Chloe Tucker: Paying it Forward

Rutgers engineering student Chloe Tucker would be the first to admit that you never know who you’ll meet along your journey and the profound impact those people may have on your life. As a high school student in Willingboro and working after school as a cashier at Wegmans, a customer who frequented her checkout line recognized her intelligence and potential and suggested she consider a career in engineering.

More specifically, he encouraged her to find out more about the Educational Opportunity Fund (EOF) at Rutgers School of Engineering. That customer happened to be Ian Douglas, a 1995 graduate of Rutgers engineering and the EOF program. He also directed Tucker to a high school outreach program that introduces minority students to engineering.

“I didn’t even know what engineering really was,” says Tucker about the program. “As soon as I was introduced to biomedical engineering, I knew that’s what I wanted to do.”

Tucker graduated from Rutgers on May 13 with a degree in biomedical engineering and a job lined up with United Technologies as an associate design engineer, based in Colorado Springs. The first in her family to graduate from college, her new job will entail incorporating biomechanics into the design of aircraft seating to improve passenger safety.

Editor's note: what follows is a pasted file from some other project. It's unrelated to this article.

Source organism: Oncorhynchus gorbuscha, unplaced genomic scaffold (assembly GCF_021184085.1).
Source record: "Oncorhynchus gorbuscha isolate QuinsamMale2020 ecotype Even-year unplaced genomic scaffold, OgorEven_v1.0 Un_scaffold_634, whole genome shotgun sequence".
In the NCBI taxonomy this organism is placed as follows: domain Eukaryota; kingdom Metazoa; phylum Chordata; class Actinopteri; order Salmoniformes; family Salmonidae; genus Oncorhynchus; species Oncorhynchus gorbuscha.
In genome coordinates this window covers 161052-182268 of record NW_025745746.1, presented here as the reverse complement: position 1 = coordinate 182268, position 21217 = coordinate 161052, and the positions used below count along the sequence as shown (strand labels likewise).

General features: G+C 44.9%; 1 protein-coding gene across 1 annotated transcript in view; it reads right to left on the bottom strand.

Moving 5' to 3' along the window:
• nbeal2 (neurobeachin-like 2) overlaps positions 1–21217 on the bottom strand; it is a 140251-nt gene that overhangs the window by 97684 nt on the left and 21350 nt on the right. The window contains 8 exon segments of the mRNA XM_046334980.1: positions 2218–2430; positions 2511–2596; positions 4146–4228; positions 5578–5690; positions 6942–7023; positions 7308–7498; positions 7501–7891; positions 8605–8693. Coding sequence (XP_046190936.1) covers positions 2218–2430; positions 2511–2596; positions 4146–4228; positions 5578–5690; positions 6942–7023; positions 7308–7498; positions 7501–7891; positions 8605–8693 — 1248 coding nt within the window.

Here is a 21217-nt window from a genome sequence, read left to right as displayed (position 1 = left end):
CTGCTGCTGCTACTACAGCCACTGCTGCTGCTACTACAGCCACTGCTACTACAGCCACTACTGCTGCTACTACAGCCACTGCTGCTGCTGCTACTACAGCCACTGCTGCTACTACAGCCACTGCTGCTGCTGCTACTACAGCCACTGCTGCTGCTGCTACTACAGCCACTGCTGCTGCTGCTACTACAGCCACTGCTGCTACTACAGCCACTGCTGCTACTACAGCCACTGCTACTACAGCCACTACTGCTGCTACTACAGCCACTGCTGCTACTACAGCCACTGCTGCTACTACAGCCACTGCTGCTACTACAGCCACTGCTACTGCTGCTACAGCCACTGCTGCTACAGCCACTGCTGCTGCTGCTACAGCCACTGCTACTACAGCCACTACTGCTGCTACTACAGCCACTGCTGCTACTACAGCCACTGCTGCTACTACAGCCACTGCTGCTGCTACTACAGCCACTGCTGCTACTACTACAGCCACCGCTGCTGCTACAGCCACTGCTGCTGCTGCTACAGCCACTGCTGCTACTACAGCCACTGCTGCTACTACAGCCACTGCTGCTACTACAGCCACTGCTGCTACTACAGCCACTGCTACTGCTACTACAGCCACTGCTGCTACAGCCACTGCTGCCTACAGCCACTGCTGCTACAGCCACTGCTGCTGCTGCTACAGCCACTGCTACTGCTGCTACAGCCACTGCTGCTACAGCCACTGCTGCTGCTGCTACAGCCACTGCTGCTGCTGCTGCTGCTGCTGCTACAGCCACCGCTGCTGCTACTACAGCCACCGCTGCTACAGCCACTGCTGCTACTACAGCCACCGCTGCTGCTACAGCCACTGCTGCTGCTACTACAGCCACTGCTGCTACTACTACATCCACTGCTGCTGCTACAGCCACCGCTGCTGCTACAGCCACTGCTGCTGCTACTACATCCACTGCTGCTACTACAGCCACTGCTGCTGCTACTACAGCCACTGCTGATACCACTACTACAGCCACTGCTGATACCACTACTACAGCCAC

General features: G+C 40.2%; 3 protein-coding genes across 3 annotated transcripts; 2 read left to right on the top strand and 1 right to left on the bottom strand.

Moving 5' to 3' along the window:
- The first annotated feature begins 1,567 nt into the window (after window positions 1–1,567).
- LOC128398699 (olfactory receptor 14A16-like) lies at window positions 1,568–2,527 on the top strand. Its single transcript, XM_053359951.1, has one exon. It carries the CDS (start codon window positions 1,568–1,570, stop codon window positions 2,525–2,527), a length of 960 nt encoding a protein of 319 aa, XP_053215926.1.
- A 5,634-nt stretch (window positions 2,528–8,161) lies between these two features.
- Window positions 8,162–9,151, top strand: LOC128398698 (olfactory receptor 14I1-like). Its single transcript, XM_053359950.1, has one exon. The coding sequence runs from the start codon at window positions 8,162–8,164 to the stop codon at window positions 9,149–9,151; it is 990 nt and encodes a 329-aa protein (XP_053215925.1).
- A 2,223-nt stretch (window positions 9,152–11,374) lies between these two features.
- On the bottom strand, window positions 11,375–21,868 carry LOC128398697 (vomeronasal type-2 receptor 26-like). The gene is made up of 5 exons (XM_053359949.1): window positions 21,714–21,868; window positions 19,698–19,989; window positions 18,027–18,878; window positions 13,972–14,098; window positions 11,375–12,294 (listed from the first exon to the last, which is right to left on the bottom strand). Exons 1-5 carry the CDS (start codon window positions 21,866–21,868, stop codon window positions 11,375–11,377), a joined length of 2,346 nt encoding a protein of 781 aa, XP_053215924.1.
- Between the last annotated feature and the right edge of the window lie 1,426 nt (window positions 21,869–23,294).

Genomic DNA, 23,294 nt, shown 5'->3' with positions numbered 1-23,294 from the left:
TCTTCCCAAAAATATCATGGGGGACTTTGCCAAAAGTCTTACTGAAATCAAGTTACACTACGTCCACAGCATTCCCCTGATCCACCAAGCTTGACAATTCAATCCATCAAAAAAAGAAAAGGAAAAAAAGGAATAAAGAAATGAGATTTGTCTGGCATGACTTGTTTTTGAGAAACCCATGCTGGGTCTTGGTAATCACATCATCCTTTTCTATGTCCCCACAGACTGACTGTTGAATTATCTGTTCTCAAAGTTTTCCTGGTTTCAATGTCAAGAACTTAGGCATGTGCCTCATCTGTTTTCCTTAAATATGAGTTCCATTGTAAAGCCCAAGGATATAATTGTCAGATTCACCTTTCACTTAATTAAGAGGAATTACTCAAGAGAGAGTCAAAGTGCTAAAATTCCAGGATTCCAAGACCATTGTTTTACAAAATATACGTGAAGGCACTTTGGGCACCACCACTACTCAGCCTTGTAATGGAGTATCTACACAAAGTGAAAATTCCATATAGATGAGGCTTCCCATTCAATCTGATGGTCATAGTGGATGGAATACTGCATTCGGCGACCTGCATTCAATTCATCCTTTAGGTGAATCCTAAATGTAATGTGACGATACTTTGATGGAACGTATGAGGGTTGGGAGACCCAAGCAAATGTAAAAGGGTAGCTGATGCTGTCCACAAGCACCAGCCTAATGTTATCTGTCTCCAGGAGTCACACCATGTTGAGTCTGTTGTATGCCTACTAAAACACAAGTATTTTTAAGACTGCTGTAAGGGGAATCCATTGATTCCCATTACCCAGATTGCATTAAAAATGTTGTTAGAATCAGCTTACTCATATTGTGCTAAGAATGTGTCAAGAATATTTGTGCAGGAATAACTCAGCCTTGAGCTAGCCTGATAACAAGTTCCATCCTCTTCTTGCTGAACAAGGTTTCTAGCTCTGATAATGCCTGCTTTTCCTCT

The student organization MEET (Minority Engineering Educational Task), the Rutgers chapter of the National Society of Black Engineers,  was also an important influencer in shaping Tucker’s Rutgers experience. While the engineering curriculum prepared her academically, the MEET organization and her fellow members gave her the real-world guidance she attributes to her success. From influential mentors to the support of students, deans, and alumni who invested their time and talents, she was able to uncover her strengths, assess her weaknesses, and develop her leadership skills.

She credits her MEET peers and the soft skills she acquired as part of the organization with helping her land a competitive co-op at Johnson & Johnson during her junior year, working in supply chain management.

 “The members of MEET taught me how to be successful professionally,” she says. “How to conduct myself in business, what corporations are looking for, what to wear, how to talk to recruiters, how to build a resume, what experience recruiters are looking for.” 

The MEET motto—I am, we are—is a philosophy Tucker takes seriously. She came to Rutgers thinking about herself and how she was going to grow and benefit from her education. She leaves with a strong conviction to pay it forward.

“Now everything that I do, I hope it impacts someone in a positive way,” she says.